Insurance groups endorse just about every safety net automakers and tech companies come up with. Meanwhile, manufacturers are seeking partnerships with insurance companies in the hopes they’ll provide discounts on models equipped with their newest safety systems, helping them convince federal regulators to green-light the technologies. Statically, the safest thing you can do right now is purchase the biggest car money can buy and consistently wear a seatbelt. But automated interventions are likely to provide additional safety support, provided you’re comfortable with the cost and understand how to use them.

However, critics complain that a sudden influx of sensors will make automotive repair bills astronomical, limit driving freedoms, cross the line of personal privacy, and further drive up MSRPs. Advocates counter these claims by saying reduced roadway fatalities are worth any sacrifice.

We’re interested in what you think.

[Images: Volvo Cars]

Matt Posky
Matt Posky

A staunch consumer advocate tracking industry trends and regulation. Before joining TTAC, Matt spent a decade working for marketing and research firms based in NYC. Clients included several of the world’s largest automakers, global tire brands, and aftermarket part suppliers. Dissatisfied with the corporate world and resentful of having to wear suits everyday, he pivoted to writing about cars. Since then, that man has become an ardent supporter of the right-to-repair movement, been interviewed on the auto industry by national radio broadcasts, driven more rental cars than anyone ever should, participated in amateur rallying events, and received the requisite minimum training as sanctioned by the SCCA. Handy with a wrench, Matt grew up surrounded by Detroit auto workers and managed to get a pizza delivery job before he was legally eligible. He later found himself driving box trucks through Manhattan, guaranteeing future sympathy for actual truckers. He continues to conduct research pertaining to the automotive sector as an independent contractor and has since moved back to his native Michigan, closer to where the cars are born. A contrarian, Matt claims to prefer understeer — stating that front and all-wheel drive vehicles cater best to his driving style.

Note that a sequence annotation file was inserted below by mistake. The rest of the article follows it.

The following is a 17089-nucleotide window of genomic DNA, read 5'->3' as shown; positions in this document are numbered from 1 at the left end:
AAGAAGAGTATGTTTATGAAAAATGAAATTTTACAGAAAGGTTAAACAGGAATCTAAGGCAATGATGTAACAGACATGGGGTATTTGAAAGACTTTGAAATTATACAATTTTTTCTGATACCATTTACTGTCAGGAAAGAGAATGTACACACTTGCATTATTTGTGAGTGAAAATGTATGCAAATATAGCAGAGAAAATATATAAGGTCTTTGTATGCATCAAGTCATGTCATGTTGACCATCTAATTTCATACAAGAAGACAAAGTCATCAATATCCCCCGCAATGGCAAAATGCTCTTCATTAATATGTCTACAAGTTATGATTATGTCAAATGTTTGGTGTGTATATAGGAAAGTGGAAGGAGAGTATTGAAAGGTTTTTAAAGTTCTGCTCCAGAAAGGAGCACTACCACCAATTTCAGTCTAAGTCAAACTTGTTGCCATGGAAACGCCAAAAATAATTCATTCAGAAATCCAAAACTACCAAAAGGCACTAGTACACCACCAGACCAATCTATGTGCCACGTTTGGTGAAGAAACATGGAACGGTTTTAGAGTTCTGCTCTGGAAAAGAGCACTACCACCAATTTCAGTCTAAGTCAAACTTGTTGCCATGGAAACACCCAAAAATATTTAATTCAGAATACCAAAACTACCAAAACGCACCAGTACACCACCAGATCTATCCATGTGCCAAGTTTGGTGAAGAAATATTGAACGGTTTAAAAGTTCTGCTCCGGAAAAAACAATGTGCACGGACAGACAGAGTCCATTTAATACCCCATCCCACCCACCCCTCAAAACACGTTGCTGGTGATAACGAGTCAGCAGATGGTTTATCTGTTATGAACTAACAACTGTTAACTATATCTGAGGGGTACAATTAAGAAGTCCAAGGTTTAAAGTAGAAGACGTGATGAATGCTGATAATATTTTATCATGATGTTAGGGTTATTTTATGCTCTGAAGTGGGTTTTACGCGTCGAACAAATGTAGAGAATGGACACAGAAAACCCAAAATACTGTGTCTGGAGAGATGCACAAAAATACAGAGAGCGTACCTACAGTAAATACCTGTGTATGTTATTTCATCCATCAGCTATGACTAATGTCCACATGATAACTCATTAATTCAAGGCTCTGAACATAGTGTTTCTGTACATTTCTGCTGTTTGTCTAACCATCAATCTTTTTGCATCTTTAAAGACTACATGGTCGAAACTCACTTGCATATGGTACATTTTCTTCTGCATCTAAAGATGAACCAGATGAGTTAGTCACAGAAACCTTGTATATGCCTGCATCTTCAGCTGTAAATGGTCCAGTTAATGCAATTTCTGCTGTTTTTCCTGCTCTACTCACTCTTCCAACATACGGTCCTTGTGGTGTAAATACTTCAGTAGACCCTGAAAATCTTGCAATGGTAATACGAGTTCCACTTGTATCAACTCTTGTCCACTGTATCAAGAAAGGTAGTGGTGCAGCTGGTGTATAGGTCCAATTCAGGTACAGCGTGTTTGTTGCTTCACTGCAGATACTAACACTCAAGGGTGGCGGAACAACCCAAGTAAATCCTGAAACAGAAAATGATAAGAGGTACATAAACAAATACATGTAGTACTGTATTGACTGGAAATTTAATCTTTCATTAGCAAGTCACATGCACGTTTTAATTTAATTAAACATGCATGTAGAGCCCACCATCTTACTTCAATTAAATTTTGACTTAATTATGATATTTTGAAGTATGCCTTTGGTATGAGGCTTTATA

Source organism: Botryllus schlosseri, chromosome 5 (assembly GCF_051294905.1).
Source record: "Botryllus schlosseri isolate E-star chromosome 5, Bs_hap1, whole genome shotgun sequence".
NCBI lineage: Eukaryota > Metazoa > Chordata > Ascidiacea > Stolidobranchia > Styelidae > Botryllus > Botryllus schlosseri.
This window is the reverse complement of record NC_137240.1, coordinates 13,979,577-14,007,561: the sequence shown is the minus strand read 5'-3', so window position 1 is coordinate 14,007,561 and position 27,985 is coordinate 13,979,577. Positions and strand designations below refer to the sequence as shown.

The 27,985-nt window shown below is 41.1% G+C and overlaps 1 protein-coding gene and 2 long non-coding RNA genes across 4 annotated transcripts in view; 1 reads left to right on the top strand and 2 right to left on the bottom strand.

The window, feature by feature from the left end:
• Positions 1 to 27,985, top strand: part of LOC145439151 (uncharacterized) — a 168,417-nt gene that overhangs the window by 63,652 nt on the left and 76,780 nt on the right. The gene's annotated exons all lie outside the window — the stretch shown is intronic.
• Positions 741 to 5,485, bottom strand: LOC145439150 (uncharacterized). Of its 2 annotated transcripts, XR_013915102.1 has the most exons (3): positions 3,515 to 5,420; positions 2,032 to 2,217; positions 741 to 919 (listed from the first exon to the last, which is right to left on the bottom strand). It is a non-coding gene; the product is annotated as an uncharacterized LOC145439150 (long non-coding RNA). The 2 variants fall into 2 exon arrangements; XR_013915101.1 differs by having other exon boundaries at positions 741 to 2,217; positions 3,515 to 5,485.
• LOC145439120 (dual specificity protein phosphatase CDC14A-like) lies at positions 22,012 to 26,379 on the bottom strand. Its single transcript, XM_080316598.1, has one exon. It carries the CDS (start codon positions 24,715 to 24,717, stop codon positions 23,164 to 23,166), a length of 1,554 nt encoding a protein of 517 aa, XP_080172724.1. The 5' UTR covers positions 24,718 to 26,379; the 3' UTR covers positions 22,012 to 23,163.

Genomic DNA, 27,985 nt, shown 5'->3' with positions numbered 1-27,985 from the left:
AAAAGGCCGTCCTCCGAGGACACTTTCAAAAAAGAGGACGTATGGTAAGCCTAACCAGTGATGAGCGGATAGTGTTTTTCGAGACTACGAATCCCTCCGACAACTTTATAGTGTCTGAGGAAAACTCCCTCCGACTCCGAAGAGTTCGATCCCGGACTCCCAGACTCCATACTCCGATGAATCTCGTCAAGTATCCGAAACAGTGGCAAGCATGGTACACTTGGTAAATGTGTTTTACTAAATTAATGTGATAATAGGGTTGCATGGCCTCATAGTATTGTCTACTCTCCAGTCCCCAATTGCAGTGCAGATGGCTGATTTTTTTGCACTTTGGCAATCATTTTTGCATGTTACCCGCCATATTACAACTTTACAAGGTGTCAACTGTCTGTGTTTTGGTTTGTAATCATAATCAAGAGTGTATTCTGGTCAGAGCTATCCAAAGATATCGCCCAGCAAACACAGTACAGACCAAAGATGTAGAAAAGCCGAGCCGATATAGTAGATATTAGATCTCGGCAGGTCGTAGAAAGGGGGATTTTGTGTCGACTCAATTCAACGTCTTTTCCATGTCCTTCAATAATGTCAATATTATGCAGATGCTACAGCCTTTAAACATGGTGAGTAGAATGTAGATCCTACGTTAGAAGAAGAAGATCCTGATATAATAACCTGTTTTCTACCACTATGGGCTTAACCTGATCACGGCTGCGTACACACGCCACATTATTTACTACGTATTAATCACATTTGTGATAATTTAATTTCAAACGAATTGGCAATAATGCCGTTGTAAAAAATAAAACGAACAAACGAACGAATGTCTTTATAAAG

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2 of 48 comments
  • Philipwitak Philipwitak on Mar 21, 2019

    one look around our world and it becomes fairly easy to conclude that humanity apparently needs all the 'monitoring' it can get...

  • Frantz Frantz on Mar 21, 2019

    I find it interesting how many folks seem to want to ascribe these changes to the Chinese. These are very Scandinavian/European ideas. The Swedes are very much in charge of how Volvo is running, and Geely makes money in the process... just like when Chinese folks invest in any other company. The controlling share hasn't done too much with Volvo. Under Chinese ownership, Volvo is building it's first cars ever in the US. So technically Merica is ahead with Volvo now more than ever before. Some XC60s and all the S90s are built in China, but that's really about it at this time. So long as it's an on off feature, I don't much care. Options are good things to have. I wouldn't want to get a car with it always on... because like everyone else pissed off about it, I'm sometimes a bad driver and wish to remain so. I wouldn't want it on my car for sure, but I am not gonna freak out over it until the government bans my use of pre computer automobiles on the road. That being said, Volvo has never tried to capture large segments of the market. They are expanding in popularity with their push into the lux market and it's hard to come down too hard on a company experiencing good growth in a generally down market.

  • Theflyersfan There's still the serious lingering doubt or fear about sinking so much money into an electric VW, a company notorious for having epic gremlins in that area. Honestly, I want to see long-term, at least 80,000 miles, examples and how they held up. Maybe then.